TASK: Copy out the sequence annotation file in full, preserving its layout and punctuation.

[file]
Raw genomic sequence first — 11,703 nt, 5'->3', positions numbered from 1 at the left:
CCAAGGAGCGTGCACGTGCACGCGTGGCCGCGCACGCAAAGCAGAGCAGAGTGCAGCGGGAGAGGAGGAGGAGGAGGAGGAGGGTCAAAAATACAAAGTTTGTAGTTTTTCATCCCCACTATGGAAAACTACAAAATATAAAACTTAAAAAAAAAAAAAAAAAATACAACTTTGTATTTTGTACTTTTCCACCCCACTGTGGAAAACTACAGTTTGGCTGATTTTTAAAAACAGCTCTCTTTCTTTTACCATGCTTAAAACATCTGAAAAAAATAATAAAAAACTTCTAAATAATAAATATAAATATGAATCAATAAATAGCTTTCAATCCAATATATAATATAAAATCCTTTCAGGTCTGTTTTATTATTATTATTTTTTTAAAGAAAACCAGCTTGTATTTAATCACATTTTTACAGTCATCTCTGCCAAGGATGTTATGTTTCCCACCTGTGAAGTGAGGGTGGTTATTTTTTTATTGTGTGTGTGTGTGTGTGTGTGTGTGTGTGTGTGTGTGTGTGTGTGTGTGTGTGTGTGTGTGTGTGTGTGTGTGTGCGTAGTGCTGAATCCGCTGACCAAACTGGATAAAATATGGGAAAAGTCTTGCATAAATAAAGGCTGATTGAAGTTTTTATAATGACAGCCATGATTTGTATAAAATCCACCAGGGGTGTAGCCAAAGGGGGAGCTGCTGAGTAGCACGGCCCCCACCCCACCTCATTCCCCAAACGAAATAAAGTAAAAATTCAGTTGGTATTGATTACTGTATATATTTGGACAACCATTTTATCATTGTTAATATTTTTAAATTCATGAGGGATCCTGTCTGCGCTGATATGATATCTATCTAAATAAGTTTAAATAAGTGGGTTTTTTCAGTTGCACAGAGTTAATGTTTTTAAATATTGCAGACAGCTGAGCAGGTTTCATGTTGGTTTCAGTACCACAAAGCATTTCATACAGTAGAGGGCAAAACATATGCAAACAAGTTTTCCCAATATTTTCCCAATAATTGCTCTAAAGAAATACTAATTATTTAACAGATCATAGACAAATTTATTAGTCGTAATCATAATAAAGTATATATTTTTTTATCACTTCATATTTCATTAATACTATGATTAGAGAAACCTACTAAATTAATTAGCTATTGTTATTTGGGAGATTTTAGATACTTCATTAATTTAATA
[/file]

Raw genomic sequence first — 11,703 nt, 5'->3', positions numbered from 1 at the left:
CCAAGGAGCGTGCACGTGCACGCGTGGCCGCGCACGCAAAGCAGAGCAGAGTGCAGCGGGAGAGGAGGAGGAGGAGGAGGAGGGTCAAAAATACAAAGTTTGTAGTTTTTCATCCCCACTATGGAAAACTACAAAATATAAAACTTAAAAAAAAAAAAAAAAAATACAACTTTGTATTTTGTACTTTTCCACCCCACTGTGGAAAACTACAGTTTGGCTGATTTTTAAAAACAGCTCTCTTTCTTTTACCATGCTTAAAACATCTGAAAAAAATAATAAAAAACTTCTAAATAATAAATATAAATATGAATCAATAAATAGCTTTCAATCCAATATATAATATAAAATCCTTTCAGGTCTGTTTTATTATTATTATTTTTTTAAAGAAAACCAGCTTGTATTTAATCACATTTTTACAGTCATCTCTGCCAAGGATGTTATGTTTCCCACCTGTGAAGTGAGGGTGGTTATTTTTTTATTGTGTGTGTGTGTGTGTGTGTGTGTGTGTGTGTGTGTGTGTGTGTGTGTGTGTGTGTGTGTGTGTGTGTGTGTGTGCGTAGTGCTGAATCCGCTGACCAAACTGGATAAAATATGGGAAAAGTCTTGCATAAATAAAGGCTGATTGAAGTTTTTATAATGACAGCCATGATTTGTATAAAATCCACCAGGGGTGTAGCCAAAGGGGGAGCTGCTGAGTAGCACGGCCCCCACCCCACCTCATTCCCCAAACGAAATAAAGTAAAAATTCAGTTGGTATTGATTACTGTATATATTTGGACAACCATTTTATCATTGTTAATATTTTTAAATTCATGAGGGATCCTGTCTGCGCTGATATGATATCTATCTAAATAAGTTTAAATAAGTGGGTTTTTTCAGTTGCACAGAGTTAATGTTTTTAAATATTGCAGACAGCTGAGCAGGTTTCATGTTGGTTTCAGTACCACAAAGCATTTCATACAGTAGAGGGCAAAACATATGCAAACAAGTTTTCCCAATATTTTCCCAATAATTGCTCTAAAGAAATACTAATTATTTAACAGATCATAGACAAATTTATTAGTCGTAATCATAATAAAGTATATATTTTTTTATCACTTCATATTTCATTAATACTATGATTAGAGAAACCTACTAAATTAATTAGCTATTGTTATTTGGGAGATTTTAGATACTTCATTAATTTAATA